Can coherence-based interventions shift dogged moral beliefs about meat-eating?

Zachary Horne, Joshua Rottman, Caroline Lawrence

Research output: Contribution to journalArticlepeer-review


What causes people to change their beliefs about right and wrong? Coherence-based interventions can change people's moral beliefs about abstract moral principles (Holyoak & Powell, 2016), but it is unclear whether these interventions would be similarly effective for everyday moral beliefs that can impact routine behavior. In the present research, we examined whether coherence-based "memes" highlighting the moral similarities of pigs and dogs can shift moral beliefs about consuming meat. Across three preregistered experiments (N = 2,281), we found that self-reported beliefs about the permissibility of eating some animals can be subtly shifted by brief coherence-based interventions which highlight morally relevant capacities (e.g., intelligence, emotional capacities) of an animal that is frequently eaten in Western society (pig) and an animal that is typically considered forbidden to eat by Westerners (dog). We discuss the implications of these findings for psychological and ethical theory.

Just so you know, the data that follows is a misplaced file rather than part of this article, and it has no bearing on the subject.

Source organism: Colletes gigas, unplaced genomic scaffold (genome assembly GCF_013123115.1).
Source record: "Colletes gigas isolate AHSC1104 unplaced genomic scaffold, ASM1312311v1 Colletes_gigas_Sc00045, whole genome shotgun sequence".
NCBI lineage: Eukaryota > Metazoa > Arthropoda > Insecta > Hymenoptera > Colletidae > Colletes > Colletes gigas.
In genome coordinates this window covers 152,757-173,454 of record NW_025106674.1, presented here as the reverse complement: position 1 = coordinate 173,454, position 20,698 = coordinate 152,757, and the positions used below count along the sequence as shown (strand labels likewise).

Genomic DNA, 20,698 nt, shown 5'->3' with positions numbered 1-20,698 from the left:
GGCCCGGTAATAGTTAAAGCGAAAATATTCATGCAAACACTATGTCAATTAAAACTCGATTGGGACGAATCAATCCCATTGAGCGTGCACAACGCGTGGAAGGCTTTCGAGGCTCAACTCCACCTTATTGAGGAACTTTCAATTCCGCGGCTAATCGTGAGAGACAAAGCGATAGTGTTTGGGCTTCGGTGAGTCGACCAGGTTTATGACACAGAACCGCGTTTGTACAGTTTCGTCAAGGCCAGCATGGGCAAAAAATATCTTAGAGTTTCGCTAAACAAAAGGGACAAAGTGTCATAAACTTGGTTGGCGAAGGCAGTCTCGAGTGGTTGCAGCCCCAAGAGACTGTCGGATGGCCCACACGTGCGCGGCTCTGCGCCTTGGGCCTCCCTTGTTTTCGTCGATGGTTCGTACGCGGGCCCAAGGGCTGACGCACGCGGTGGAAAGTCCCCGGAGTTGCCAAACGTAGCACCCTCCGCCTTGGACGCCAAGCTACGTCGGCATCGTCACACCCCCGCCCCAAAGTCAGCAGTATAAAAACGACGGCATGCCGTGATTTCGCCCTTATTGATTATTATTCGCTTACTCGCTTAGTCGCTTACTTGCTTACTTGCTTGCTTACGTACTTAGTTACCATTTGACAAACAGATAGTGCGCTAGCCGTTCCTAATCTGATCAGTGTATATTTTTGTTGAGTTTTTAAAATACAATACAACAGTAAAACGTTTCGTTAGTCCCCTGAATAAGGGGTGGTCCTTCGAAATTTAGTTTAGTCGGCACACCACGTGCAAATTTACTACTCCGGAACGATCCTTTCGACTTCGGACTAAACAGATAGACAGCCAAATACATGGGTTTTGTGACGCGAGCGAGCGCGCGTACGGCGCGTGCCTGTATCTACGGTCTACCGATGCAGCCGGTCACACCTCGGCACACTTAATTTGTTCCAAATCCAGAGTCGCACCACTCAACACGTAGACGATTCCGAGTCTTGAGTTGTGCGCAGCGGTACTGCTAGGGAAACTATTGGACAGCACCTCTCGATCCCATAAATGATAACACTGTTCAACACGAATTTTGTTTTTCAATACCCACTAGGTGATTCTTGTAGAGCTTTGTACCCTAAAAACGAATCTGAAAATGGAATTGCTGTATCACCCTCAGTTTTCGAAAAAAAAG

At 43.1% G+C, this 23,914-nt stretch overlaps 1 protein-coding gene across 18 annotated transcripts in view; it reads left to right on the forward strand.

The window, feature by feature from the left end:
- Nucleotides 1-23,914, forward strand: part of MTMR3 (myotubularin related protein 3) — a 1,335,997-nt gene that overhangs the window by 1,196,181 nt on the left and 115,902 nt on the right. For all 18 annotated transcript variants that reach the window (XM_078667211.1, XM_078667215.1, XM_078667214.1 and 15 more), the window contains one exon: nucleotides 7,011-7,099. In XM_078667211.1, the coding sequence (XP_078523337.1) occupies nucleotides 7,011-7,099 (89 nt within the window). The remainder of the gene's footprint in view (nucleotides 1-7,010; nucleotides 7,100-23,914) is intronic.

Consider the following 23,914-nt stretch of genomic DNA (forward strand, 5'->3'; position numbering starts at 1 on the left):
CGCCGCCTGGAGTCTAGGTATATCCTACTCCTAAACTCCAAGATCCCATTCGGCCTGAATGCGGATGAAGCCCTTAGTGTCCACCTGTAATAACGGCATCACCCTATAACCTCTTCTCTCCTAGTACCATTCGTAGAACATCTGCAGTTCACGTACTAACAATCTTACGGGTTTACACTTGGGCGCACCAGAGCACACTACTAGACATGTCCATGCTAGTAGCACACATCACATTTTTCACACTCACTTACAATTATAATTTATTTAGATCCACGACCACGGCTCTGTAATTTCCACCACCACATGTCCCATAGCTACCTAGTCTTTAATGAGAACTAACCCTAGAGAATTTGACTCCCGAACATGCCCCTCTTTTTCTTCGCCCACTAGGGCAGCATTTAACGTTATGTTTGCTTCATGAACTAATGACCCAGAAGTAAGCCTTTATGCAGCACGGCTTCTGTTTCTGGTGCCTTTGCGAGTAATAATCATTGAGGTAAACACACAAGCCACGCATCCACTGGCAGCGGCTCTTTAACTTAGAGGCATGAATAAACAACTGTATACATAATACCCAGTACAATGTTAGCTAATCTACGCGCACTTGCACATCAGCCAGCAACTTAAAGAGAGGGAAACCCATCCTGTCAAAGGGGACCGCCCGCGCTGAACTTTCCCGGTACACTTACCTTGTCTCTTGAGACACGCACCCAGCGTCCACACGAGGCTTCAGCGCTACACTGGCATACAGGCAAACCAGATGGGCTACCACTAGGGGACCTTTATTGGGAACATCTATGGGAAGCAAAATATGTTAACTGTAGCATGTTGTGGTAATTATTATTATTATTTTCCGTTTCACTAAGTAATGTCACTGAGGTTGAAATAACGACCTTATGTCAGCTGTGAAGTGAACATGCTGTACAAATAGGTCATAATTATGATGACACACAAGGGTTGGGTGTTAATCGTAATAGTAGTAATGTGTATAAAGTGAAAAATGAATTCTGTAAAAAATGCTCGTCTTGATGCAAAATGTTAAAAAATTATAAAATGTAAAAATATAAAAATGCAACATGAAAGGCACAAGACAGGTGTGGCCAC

Original languageEnglish
Article number104160
Number of pages23
JournalJournal of Experimental Social Psychology
Early online date9 Jun 2021
Publication statusPublished - Sep 2021


  • coherence-based reasoning
  • morality
  • belief change
  • animal ethics


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